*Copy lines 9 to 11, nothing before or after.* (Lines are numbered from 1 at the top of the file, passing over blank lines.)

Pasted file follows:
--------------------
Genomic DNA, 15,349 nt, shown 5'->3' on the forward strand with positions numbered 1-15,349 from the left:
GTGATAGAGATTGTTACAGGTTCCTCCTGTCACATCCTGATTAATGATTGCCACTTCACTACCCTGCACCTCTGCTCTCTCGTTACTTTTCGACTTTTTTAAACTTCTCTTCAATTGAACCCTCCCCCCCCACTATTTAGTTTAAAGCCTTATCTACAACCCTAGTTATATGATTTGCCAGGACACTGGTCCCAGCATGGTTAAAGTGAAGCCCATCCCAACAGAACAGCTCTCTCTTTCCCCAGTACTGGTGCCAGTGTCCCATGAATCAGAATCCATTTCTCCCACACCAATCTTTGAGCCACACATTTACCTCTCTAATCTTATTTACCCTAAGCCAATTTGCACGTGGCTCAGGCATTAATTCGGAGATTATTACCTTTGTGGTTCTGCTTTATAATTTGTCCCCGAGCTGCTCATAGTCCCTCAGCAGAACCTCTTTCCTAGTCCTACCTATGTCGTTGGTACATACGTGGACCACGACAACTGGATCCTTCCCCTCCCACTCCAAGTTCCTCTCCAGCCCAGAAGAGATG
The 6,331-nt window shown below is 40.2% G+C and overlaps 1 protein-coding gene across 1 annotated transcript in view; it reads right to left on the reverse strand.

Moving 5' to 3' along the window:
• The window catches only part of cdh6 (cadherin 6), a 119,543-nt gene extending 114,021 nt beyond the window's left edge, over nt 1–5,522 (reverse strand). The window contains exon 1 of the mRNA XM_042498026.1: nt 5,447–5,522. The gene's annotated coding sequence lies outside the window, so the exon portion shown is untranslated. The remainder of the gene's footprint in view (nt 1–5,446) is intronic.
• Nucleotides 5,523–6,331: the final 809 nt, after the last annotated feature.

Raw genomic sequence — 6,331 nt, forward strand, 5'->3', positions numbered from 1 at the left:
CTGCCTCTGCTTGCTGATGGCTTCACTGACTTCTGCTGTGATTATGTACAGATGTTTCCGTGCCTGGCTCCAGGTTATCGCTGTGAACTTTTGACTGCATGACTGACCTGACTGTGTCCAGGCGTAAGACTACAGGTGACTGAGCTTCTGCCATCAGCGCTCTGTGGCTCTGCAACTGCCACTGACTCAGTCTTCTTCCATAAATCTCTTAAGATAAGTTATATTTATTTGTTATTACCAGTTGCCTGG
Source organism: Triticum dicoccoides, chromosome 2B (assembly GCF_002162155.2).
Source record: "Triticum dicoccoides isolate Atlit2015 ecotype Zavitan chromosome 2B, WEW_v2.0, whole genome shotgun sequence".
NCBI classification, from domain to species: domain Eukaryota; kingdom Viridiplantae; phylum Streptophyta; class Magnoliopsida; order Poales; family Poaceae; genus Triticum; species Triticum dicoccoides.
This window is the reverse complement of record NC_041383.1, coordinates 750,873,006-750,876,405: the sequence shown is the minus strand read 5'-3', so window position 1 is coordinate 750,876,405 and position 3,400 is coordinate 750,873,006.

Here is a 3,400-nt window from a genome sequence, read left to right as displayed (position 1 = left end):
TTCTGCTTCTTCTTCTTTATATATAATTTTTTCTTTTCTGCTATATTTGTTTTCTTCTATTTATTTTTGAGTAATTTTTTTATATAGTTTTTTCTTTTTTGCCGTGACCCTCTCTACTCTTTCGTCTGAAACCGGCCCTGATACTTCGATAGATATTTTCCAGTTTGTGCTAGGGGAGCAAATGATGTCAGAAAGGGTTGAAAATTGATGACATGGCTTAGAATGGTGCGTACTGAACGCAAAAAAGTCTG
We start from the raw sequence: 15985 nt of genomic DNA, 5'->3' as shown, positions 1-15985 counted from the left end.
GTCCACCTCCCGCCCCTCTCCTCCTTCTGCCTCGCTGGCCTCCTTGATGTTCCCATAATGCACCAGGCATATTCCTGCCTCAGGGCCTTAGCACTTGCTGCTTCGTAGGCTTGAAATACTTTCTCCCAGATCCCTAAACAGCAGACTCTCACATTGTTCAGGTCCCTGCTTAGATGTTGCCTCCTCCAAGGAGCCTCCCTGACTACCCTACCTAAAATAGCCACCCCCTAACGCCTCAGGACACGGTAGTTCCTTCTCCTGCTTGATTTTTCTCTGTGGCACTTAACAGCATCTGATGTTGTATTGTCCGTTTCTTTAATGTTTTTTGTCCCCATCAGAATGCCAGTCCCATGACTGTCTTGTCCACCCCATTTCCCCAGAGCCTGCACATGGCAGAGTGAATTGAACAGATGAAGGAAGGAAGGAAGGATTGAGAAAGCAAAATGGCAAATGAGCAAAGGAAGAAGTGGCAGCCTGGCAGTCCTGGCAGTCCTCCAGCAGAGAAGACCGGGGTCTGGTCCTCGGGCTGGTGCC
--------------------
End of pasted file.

Source organism: Triticum dicoccoides, chromosome 2B (assembly GCF_002162155.2).
Source record: "Triticum dicoccoides isolate Atlit2015 ecotype Zavitan chromosome 2B, WEW_v2.0, whole genome shotgun sequence".
NCBI classification, from domain to species: domain Eukaryota; kingdom Viridiplantae; phylum Streptophyta; class Magnoliopsida; order Poales; family Poaceae; genus Triticum; species Triticum dicoccoides.